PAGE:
Cats should rarely be relocated. They already have a home- right where they are. If you remove them, new cats will move in within months. It is much better to sterilize them so they are not breeding and their numbers over time will attrite to a much smaller stable population.

If you decide to relocate your feral cats, the first rule is, DON’T.

However, if you decide to re-home to a barn placement or the like, read all you can about the relocation process at Alley Cat Allies.  There is a specific process to this that should be followed fully to ensure the cat bonds to this area and stays. There should always be a food and water source for them and a safe shelter (barn, outbuildings, etc). Please read, search and review this information and the links provided to help ensure a successful relocation.

TNR works and is a humane alternative to trap and kill.

Before You Begin

  • The first step is to get the cats used to being fed at the same place and same time of day. Early morning or at dusk are the best times for trapping, but the cats will learn to come at whatever meal time you set for them. Consistency is important.
  • Plan to set the traps and catch the cats on the day before your clinic appointment. If the cats have been consistently eating in the traps each day, it is not necessary to withhold food; just use the regular food at the regular time. Never leave a trap set overnight and do not trap without having a spay/neuter appointment.
  • Do not set the trap and practice “trapping” the cat days before your scheduled appointment. It is much harder to trap the cat a second time. Be careful not to set the trap when training the cat to eat in the trap. (Refer to pre-baiting trap section).
  • Do not trap in the rain or the heat of the day without adequate protection for the traps and be present so you can move the cats as soon as they are trapped.
  • Prepare the area where you will be holding the cats before and after the clinic. A garage, laundry room, bathroom or other sheltered, warm, protected area is best. Lay down plastic sheeting or a tarp, covered with newspapers to absorb any mess. You can use pieces of wood to elevate the traps off the newspaper to allow the mess to fall through and away from the cats. Prepare the vehicle you will use to transport the cats in the same way with a tarp and newspaper.

Preparing the Traps to be Set

  • Line each trap with newspaper. A couple sheets of the daily paper folded lengthwise make a perfect trap liner. This keeps the cats from having to walk on the wire, and will help absorb any mess the cat makes while in the trap.
  • Each trap must be covered with a towel or other piece of fabric large enough to completely cover the trap. Keep the trap covered at all times. This will reduce stress on the cat and keep him/her calm. Make sure you have a spay/neuter appointment on the following day, and have your holding recovery area and car prepared.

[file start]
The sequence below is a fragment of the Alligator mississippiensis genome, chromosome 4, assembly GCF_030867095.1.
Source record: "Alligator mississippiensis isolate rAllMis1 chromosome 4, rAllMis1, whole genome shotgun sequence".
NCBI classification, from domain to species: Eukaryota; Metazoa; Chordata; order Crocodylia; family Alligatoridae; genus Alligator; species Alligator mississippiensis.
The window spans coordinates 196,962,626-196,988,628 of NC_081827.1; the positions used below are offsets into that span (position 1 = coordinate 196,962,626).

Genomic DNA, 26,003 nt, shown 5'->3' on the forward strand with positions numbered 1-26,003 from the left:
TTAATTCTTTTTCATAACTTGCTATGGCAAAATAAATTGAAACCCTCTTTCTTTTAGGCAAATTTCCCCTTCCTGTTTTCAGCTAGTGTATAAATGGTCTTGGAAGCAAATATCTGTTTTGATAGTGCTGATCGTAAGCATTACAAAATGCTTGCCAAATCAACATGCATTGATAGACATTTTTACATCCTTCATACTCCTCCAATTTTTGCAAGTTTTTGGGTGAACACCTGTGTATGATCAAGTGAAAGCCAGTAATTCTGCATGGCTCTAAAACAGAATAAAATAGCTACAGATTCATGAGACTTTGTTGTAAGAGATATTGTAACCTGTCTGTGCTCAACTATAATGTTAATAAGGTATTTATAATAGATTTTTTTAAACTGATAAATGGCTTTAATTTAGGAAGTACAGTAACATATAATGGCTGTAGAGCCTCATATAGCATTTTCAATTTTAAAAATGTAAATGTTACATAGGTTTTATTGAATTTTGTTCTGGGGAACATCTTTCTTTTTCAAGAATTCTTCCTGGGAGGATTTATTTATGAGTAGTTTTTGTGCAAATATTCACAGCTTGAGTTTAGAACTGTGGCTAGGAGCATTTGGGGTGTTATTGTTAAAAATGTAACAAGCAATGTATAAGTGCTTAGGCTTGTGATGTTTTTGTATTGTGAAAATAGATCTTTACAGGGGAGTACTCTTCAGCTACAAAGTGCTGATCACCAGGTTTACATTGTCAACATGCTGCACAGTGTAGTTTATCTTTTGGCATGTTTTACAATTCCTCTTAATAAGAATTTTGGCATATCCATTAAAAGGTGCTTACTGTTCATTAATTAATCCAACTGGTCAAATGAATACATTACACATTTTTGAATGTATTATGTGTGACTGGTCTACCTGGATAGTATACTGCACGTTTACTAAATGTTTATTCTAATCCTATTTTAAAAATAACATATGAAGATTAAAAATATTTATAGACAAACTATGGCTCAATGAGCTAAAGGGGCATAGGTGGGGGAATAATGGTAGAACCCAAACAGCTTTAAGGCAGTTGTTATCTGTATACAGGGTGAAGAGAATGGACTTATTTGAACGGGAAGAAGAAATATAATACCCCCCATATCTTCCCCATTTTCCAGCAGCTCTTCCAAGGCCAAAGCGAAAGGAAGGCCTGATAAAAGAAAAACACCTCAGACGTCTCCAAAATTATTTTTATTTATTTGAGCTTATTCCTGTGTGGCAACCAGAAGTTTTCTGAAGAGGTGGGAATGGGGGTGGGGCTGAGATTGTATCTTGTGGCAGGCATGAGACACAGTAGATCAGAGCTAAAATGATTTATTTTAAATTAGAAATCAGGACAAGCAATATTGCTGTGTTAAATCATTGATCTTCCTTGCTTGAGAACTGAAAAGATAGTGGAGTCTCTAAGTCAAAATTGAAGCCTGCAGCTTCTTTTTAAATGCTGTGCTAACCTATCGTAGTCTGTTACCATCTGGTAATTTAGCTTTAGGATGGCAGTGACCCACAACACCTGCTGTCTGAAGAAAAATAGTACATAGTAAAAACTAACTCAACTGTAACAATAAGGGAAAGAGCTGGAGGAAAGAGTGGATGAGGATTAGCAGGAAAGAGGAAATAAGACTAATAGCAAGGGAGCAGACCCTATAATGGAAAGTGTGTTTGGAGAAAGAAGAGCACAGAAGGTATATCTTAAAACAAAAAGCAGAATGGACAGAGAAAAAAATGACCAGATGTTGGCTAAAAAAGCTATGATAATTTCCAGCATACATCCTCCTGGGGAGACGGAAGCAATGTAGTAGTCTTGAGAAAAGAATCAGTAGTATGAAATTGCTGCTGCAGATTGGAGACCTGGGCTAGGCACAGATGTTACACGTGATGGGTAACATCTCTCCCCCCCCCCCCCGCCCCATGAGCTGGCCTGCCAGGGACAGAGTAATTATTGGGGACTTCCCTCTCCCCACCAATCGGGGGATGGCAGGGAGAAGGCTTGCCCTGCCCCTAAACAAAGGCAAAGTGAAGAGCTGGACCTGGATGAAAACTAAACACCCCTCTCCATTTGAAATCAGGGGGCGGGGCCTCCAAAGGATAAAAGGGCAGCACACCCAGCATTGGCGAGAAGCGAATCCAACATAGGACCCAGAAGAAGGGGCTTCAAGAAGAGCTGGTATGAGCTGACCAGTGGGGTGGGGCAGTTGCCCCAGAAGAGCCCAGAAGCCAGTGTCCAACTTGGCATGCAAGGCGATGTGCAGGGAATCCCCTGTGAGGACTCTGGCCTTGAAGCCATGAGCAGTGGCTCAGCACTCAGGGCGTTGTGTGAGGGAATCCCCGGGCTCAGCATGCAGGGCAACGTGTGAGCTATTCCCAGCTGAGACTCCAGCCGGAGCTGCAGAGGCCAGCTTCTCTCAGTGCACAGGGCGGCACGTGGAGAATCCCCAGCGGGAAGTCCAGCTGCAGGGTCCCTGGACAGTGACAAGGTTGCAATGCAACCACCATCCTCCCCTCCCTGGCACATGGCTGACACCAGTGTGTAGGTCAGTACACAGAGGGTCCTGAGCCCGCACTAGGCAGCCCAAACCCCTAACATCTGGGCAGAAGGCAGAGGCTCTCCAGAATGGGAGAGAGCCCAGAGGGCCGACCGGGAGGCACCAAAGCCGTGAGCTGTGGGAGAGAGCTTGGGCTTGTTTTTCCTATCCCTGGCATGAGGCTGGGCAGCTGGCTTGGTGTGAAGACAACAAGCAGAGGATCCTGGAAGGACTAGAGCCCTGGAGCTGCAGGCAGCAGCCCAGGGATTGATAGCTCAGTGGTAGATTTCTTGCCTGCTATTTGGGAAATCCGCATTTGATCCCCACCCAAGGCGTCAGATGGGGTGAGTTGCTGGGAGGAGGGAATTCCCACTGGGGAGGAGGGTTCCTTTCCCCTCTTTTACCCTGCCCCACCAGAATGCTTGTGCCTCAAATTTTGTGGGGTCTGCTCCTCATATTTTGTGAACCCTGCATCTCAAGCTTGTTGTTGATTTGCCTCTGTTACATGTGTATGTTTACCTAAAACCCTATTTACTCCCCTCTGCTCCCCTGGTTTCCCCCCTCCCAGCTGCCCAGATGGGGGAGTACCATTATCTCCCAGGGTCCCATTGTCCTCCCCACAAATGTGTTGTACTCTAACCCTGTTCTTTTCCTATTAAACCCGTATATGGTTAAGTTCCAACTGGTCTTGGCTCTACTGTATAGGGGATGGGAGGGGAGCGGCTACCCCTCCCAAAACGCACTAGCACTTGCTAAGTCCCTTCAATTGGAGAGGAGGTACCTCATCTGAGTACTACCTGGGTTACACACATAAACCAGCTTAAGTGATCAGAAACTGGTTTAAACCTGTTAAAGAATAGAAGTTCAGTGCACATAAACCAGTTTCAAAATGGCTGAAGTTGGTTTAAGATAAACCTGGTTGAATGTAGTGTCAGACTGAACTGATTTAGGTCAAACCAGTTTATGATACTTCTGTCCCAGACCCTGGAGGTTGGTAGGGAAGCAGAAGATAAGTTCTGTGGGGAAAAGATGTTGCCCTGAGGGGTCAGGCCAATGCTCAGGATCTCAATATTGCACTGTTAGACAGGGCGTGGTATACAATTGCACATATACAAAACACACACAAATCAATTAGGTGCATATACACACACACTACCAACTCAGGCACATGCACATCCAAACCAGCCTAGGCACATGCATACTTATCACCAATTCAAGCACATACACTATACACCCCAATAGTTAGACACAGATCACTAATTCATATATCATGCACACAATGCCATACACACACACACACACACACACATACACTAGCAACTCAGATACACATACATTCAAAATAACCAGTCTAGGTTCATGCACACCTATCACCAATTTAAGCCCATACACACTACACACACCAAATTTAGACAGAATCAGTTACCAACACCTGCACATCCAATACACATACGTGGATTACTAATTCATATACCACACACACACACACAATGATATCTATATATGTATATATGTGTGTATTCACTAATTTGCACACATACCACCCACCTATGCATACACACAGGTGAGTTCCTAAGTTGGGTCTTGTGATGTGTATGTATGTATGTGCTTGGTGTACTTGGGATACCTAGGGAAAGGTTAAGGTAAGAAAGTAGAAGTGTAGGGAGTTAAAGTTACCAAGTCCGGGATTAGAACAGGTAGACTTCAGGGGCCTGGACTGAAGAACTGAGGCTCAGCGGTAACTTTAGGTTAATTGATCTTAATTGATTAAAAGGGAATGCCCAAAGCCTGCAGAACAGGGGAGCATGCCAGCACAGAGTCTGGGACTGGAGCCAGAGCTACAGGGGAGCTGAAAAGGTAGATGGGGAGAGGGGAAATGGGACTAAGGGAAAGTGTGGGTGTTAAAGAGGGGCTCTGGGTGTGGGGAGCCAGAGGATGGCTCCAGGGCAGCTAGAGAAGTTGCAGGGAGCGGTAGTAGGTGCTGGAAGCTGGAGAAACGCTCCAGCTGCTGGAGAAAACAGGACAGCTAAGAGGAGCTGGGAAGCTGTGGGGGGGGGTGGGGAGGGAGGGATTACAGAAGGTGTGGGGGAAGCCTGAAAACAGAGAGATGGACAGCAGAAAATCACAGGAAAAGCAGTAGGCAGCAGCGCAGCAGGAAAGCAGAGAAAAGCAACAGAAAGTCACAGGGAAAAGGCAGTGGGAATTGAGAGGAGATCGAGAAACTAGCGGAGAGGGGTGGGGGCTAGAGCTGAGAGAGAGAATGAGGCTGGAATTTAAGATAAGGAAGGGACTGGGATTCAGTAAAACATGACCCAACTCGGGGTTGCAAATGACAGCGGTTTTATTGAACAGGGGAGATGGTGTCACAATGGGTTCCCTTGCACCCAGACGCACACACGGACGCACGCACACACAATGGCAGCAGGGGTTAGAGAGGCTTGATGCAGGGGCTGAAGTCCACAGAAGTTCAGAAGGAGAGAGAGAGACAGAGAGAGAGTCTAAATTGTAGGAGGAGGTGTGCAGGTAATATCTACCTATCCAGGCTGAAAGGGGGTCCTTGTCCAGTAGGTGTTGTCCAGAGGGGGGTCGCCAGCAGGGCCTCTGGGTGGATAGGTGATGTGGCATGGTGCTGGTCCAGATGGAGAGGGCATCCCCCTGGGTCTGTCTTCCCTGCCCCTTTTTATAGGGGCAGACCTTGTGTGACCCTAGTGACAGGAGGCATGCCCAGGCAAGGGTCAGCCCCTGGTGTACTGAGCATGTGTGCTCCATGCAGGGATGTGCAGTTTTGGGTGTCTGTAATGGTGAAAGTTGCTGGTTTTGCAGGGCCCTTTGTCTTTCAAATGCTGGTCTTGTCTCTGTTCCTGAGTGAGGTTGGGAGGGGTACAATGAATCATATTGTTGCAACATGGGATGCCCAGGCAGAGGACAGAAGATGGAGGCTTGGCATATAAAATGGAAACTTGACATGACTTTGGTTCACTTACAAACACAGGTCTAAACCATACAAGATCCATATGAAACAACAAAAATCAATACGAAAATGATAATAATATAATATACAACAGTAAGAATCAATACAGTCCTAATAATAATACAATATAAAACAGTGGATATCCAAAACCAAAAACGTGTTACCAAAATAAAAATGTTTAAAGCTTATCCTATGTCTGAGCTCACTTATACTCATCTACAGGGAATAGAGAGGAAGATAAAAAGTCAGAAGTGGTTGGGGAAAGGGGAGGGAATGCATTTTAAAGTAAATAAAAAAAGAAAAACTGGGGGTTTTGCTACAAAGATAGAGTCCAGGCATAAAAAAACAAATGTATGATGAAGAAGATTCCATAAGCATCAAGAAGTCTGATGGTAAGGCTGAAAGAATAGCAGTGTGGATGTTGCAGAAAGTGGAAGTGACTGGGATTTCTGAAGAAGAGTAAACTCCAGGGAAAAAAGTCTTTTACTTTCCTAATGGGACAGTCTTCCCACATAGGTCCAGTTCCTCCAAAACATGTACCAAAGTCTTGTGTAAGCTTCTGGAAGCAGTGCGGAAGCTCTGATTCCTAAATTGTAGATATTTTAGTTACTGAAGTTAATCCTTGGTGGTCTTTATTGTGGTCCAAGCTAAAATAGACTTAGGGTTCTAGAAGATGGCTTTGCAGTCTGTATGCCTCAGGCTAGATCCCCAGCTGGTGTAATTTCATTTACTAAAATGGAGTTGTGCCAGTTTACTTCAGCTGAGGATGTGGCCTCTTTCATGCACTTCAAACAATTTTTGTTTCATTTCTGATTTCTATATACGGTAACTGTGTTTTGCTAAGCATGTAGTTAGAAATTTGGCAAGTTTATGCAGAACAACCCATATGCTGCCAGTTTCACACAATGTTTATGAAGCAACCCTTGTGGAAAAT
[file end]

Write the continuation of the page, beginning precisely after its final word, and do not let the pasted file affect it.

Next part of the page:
Pre-Baiting the Traps

  •  Feeding the cats in the trap prior to setting the trap is called “pre-baiting”. This is a very important step in the trapping process. Optimally you would pre-bait the traps for 3 days prior to trapping.
  • Place the traps in the area where you normally feed the cats.
  • If using a double-door trap, remove the back door. For a one-door trap, securely wire or zip-tie the door into the open position.
  • Feed the cats at a time when you will be available to monitor the traps.
  • Place the food on a small paper or plastic dish at the far end of the trap so the cat has to go all the way into the trap. Be sure the cat does not have access to the food from outside of the trap. Do not put food anywhere other than inside the trap during this process.
  • Use the cats’ regular food, only leave enough for the cat(s) you are intending to catch, and pick up what is left after each meal. Do not leave food in the traps all day or night; this will encourage animals that are not your targets, such as neighbor cats and wildlife.
  •  Once you start this pre-baiting process, do not put any food outside the traps; the cats are learning that it’s necessary and safe to go into the trap to eat. Several days of pre-baiting are ideal, but even one or two days will be helpful.

Setting the Traps

  • On trapping day (the day before your appointment), set the traps just before the cats’ normal feeding time. If trapping in a public area, try to place the traps where they will not be noticed by a passerby who may not understand what you are doing.
  • Replace the door to the trap. To latch the rear trap door securely, place the locking mechanism over the piece on the rear door. Once the hasp is in place, secure it with a twist tie or pipe cleaner (Tru Catch Traps)
  • To set the trap, open the trap door by pushing the top of the door in and pulling the bottom of the door upward. There is a small hook attached to one side of the trap top. It rests against a tiny metal cylinder on the side of the door. The holds the door in an open position which also raises the trip plate. When the cat steps on the plate, it will cause the hook to release the door and close the trap.
  • Cover the trap with a towel, leaving both ends uncovered, and set it in the area where the cats eat.
  • Make sure the trap is on solid, level ground. If necessary, use another towel under the trap to make sure it doesn’t wobble.

Waiting for Success

  • Never leave traps unattended. The trapped animal is vulnerable and could get injured inside the trap, or a passerby could release the cat, steal the trap, or both.